Picture credit: Brendan Cox / Oxfam - 2006

Climate change and mass migration


When international leaders met in the Bangladeshi capital last month for ongoing discussions about a new global migration policy, they glossed over what experts say will soon become a massive driver of migration: climate change.

“The international system is in a state of denial,” said A.N.M. Muniruzzaman, a retired major-general who now heads the Bangladesh Institute for Peace and Security Studies.

The Global Forum on Migration and Development in Dhaka came less than two months after UN nation states committed to developing within two years a Global Compact on Safe, Orderly and Regular Migration. Climate change figured only as a sub-theme during one roundtable at the conference, which Muniruzzaman said was typical of similar events.

“If we want an orderly management of the coming crisis, we need to sit down now – we should have sat down yesterday – to talk about how the management will take place,” he said in an interview in his office in Bangladesh’s crowded capital.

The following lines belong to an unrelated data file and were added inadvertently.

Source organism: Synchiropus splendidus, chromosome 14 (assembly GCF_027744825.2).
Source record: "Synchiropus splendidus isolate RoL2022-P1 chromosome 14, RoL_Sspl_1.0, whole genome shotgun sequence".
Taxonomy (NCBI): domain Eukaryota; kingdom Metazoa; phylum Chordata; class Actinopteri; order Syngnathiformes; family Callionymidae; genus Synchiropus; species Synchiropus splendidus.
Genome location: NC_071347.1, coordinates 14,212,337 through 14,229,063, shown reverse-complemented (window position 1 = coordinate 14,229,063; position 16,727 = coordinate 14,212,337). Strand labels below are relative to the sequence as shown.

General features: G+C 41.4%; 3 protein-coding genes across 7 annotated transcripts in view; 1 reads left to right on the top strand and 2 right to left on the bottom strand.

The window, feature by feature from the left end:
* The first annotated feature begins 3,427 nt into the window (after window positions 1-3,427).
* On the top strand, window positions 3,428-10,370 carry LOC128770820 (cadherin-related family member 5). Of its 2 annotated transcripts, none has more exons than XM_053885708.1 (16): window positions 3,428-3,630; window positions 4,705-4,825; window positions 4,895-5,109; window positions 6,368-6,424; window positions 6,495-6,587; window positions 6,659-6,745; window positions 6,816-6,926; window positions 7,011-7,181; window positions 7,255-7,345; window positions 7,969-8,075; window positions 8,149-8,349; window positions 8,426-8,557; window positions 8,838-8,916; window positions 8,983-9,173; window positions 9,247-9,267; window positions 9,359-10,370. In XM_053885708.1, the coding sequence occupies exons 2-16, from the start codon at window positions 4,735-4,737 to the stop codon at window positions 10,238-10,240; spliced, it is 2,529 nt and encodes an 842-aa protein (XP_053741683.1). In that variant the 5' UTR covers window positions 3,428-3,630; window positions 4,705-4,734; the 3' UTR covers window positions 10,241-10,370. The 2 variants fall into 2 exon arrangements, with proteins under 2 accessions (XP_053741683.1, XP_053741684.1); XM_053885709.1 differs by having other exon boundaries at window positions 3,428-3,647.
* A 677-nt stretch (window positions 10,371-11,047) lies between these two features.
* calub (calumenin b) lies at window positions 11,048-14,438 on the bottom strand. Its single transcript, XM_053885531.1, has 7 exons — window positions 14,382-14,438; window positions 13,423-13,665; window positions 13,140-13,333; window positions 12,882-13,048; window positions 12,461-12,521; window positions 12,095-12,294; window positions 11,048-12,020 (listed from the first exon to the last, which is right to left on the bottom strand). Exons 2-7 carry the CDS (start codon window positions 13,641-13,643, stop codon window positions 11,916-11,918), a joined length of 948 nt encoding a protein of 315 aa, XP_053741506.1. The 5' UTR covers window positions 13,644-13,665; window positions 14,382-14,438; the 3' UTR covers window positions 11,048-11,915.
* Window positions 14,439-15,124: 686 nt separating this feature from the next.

Groups like the UN’s refugee agency, UNHCR, and the International Organization for Migration, are well aware of the risks, and say they are working to bring climate change to the forefront of policy discussions. During the roundtable in Dhaka, Michele Cavinato, head of UNHCR’s Asylum and Migration Unit, called climate change “the defining challenge of our times”.

Hard to measure

It’s difficult to say exactly how many people around the world will be forced to move as the effects of climate change grow starker in the coming decades. But mass displacement is already happening as climate change contributes to natural disasters such as desertification, droughts, floods, and powerful storms.

About 203 million people around the world were displaced by natural disasters between 2008 and 2015, and the risk has doubled since the 1970s, according to the Norwegian Refugee Council’s 2016 Global Report on Internal Displacement.

Most of the displacement takes place within countries, but those driven across borders are not considered refugees, because the 1951 Refugee Convention recognises only people fleeing war or persecution.